I have this regularized least square formula: $$\sum\limits_{i=1}^N (\omega^T x_i - y_i)^2 + \lambda \left\|\omega\right\|^2$$

And the gradient: $$2 \sum\limits_{i=1}^N ((\sum\limits_{j=1}^d x_{ij}\omega_j)x_{ik} - x_{ik} y_i) + 2\lambda \omega_k$$

I want to use gradient descent to find the vector w. I am using matlab. I though I would be able to make two loops and calculate the ws but my solution is very unstable and I need to use very small learning term a (a=0.000000001) in order to get not NAN solution. But I thought the values of w should head towards 0 when the lambda is large but it does not happen... My data set is a matrix X (400x64) and y (400x1). This is two class problem where contains the class labels (+1 for class 1 and -1 for class 2).

Here is my matlab code:

function [ w ] = gradDecent( X, Y, a, lambda, iter )

w = zeros(size(X(1,:)))';

for it=1:iter % For each iteration
    for k = 1:size(w,1)
        s = 0;
       for i = 1:size(X,1)
           s = s + (X(i,:)*w - Y(i))*X(i,k);
       w(k) = w(k) - a*(2*s+2*lambda*w(k));

Am I making some stupid mistakes?

  • 1
    $\begingroup$ Because this is a quadratic function of $\omega$, with linear gradient, why don't you just use the usual least-squares solution? $\endgroup$
    – whuber
    Feb 19, 2014 at 18:57
  • 1
    $\begingroup$ You mean the analytic solution for ridge (Tikhonov regularized) regression? That seems to be what the question is looking for... not "usual least-squares" which is generally used to mean ordinary least squares. $\endgroup$
    – ely
    Feb 21, 2014 at 18:06

2 Answers 2

  1. Instead of using a constant learning rate, set your learning rate to a reasonably large value (try $\alpha=1$) and then use "backoff" to shrink your learning rate as appropriate using the following algorithm:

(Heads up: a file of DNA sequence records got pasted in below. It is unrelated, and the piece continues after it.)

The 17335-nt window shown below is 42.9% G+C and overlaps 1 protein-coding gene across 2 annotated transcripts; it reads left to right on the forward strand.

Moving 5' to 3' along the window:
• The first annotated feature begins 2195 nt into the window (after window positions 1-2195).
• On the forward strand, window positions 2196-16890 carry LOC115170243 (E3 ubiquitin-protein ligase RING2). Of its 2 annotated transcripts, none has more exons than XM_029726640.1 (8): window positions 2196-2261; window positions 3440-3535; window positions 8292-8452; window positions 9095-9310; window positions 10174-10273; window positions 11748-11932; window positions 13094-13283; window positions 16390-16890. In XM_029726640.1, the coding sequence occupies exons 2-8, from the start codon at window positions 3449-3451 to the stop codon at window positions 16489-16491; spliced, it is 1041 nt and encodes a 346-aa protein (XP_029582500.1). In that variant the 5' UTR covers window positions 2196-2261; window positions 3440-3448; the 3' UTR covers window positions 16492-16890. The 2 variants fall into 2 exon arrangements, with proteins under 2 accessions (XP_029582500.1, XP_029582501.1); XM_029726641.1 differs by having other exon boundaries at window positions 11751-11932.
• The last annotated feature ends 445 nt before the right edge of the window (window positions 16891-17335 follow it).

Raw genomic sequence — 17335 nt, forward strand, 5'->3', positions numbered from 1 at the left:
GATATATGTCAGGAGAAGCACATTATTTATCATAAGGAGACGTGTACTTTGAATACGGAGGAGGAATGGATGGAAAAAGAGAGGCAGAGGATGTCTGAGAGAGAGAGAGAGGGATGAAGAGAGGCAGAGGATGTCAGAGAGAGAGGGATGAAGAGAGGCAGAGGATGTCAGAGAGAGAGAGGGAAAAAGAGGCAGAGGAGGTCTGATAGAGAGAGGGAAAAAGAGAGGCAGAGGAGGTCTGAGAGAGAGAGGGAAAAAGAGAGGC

while $f(w^{(k)} - \alpha d) \gt f(w^{(k)}) $: $\alpha := \alpha/2$

    $w^{(k+1)} := w^{(k)} - \alpha d$

    where $f$ is your objective function, $d$ is your descent direction, and $\alpha$ is the learning rate.

  2. I don't think you've correctly implemented the gradient in your code. In particular, I believe the way you have it coded the s term evaluates to $s=\sum_{i=1}^N ( x_i \omega - y_i x_i )$ when you really want $s=\sum\limits_{i=1}^N ((\sum\limits_{j=1}^d x_{ij}\omega_j)x_{ik} - x_{ik} y_i)$.

  3. Gradient Descent probably isn't the best solution here. Gradient descent is slow: you shouldn't be surprised that it's taking a long time to converge, because gradient descent usually does. It gets the job done, but it's generally a slow option. Try playing with other optimization alogorithms and see what happens. Try using newton-raphson, for instance. I'm sure if you poke around the literature you'll be able to determine the "state-of-the-art" algorithm choice for optimizing the ridge regression loss function. I'd put money on it not being simple gradient descent.


As whuber commented, there is no need to bother with optimization algorithms. Gradient in matrix notation is $$ 2X'(Xw-y)+2\lambda w $$ Equating it to zero in Matlab is a one-liner:

w_star = (X'*X+lambda*eye(d)) \ X'*y;

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